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Ice mass snaps off Greenland, charts a course for Labrador

Satellite images of Greenland's Petermann Glacier on July 28, left, and Aug. 5.

NASA/AFP/Getty Images

An iceberg the size of four Manhattan islands - the largest Arctic iceberg in half a century - broke away from a Greenland glacier last week. It could generate invaluable new information on climate change, scientists say.

But the massive floe could also damage oil rigs and other marine industry as it makes its way down the Newfoundland coast.

The iceberg calved off the Petermann Glacier last Thursday, and within minutes had researchers whipped into a frenzy of data collection. It has an area of 240 square kilometres and a mass of 16 gigatonnes - big enough to supply all of the United States with tap water for 120 days, according to Andreas Muenchow, a physical oceanographer at the University of Delaware.

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On Tuesday, Dr. Muenchow told the U.S. congressional committee on climate change that the extremely rare event offers "exciting new ways" to explore how global warming is affecting Arctic ice. He said there is "great potential" the iceberg will fill gaps in current climate models.

Trudy Wohlleben, an ice scientist with Environment Canada, discovered the Petermann Glacier breakup early on Aug. 5. She e-mailed a researcher who works with Dr. Muenchow, and "within seconds" his research team was assembling information. "This is what makes science fun," he said, adding he had slept only five hours in the past three days.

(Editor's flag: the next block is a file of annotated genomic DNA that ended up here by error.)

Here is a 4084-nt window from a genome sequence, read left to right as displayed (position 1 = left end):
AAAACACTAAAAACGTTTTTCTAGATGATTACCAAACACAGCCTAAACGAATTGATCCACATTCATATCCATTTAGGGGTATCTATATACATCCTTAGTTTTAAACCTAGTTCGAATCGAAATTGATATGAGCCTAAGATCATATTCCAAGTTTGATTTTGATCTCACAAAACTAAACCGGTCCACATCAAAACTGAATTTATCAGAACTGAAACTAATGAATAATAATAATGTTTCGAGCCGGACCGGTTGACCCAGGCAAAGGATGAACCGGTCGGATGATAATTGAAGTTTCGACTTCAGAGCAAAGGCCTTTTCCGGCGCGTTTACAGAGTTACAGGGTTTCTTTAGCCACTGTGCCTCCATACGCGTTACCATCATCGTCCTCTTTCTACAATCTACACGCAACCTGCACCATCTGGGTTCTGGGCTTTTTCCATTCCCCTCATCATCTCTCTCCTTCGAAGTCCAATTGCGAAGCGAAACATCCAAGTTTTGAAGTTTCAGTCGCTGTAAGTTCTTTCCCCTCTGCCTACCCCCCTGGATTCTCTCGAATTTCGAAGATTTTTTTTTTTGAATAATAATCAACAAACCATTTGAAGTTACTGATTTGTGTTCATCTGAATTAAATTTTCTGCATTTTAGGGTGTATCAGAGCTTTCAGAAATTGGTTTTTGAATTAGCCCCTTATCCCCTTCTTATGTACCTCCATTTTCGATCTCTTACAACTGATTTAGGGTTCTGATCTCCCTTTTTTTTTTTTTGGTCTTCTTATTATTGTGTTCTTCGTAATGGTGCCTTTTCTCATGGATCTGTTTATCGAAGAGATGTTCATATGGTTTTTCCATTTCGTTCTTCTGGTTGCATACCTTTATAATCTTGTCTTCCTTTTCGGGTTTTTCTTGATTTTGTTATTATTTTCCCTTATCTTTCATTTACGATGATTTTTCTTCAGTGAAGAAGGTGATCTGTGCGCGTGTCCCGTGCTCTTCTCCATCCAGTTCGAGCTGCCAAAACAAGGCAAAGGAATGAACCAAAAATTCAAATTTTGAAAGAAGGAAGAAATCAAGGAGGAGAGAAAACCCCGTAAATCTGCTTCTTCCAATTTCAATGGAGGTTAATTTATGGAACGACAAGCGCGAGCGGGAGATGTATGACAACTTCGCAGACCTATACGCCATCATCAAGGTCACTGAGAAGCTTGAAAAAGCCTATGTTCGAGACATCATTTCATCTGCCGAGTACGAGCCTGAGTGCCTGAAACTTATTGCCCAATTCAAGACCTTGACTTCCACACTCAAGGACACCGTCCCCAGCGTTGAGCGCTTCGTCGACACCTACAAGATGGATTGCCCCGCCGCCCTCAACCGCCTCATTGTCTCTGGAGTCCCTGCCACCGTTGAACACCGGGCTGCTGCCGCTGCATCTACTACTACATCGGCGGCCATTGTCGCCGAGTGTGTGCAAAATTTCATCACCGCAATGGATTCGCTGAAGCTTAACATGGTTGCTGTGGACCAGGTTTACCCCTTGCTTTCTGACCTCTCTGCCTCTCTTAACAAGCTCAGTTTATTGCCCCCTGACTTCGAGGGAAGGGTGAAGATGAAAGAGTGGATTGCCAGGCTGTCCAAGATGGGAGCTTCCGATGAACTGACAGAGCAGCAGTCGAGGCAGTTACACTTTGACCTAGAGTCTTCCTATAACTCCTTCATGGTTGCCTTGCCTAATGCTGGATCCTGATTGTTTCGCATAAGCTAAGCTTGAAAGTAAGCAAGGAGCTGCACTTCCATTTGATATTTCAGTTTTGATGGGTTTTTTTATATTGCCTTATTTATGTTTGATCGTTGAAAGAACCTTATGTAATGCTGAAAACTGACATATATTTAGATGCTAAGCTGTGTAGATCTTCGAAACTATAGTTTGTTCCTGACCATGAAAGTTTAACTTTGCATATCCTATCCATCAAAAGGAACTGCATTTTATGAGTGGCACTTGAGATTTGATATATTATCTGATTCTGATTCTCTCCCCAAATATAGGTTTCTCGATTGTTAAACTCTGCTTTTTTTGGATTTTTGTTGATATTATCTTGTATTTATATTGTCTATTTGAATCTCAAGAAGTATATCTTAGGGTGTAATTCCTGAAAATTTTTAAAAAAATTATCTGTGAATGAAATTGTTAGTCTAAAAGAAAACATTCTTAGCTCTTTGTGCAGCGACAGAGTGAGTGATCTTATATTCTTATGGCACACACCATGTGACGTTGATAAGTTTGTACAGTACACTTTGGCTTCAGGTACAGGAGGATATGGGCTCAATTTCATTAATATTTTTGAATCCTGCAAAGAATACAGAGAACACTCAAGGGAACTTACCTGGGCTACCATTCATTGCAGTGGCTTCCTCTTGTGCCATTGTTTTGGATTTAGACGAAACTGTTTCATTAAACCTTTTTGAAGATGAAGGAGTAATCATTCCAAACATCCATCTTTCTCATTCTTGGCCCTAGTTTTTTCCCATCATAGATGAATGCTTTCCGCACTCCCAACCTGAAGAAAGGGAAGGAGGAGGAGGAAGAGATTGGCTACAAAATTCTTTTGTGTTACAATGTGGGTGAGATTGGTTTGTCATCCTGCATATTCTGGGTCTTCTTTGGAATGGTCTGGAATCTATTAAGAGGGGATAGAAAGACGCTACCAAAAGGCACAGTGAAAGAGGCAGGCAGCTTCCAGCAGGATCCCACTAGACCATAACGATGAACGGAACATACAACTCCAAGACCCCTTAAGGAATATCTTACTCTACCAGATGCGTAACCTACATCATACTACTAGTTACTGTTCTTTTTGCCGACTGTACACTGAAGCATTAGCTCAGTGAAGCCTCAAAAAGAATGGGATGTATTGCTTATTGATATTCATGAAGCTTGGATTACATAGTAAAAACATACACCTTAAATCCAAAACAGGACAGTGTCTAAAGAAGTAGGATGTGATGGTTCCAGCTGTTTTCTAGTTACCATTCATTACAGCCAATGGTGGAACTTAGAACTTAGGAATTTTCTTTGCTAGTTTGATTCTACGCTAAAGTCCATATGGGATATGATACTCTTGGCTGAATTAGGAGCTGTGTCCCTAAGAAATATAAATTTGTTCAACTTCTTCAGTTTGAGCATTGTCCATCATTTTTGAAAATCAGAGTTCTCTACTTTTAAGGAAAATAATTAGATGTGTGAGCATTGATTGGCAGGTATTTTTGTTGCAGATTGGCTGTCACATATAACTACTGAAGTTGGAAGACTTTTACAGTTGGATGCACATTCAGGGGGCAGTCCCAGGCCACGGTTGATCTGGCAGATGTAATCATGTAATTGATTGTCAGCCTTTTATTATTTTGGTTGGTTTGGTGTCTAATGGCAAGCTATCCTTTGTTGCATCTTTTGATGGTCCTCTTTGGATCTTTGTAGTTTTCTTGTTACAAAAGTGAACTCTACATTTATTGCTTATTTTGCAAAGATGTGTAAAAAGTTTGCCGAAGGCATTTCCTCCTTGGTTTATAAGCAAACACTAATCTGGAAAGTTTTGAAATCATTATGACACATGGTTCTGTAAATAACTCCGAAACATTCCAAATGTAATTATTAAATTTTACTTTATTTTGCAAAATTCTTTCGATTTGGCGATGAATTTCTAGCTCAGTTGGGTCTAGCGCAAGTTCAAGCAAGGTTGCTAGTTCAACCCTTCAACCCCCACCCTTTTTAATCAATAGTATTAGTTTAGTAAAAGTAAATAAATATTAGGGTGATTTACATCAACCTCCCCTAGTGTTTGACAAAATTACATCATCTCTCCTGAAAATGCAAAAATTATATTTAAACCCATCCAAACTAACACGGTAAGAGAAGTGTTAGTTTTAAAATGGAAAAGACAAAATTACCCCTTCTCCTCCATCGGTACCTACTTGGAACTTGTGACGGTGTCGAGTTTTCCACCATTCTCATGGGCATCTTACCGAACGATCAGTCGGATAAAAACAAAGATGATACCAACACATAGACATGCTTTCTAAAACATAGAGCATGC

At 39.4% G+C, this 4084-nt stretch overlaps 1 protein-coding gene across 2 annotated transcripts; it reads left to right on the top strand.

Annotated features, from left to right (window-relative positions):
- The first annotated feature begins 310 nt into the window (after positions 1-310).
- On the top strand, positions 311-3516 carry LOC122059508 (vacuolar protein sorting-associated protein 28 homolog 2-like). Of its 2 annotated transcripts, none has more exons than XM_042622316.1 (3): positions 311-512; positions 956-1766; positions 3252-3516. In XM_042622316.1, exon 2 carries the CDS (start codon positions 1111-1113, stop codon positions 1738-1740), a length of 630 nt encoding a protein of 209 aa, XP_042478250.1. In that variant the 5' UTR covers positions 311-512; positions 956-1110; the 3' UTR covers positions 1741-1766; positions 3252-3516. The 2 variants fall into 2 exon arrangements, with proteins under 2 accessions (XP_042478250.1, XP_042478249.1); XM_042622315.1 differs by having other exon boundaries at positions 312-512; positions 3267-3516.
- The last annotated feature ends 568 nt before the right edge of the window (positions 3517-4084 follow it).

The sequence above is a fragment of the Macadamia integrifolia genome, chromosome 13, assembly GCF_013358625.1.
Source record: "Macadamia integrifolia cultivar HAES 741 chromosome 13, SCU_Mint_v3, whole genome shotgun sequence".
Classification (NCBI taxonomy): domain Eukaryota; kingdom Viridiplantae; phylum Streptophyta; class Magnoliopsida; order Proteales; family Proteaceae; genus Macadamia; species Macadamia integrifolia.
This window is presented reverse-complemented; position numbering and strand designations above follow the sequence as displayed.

In the next year or two the iceberg, breaking into smaller chunks along the way, will float down the Petermann Fjord, into the Nares Strait, then make its way into Baffin Bay. It will come out the Davis Strait, and move along the coast of Labrador and Newfoundland.

Newfoundland marine industries are used to dealing with ice chunks, Dr. Muenchow said, but the gigantic floe will create many more than usual.

The Canadian Ice Service will drop beacons onto the iceberg to monitor its progress.

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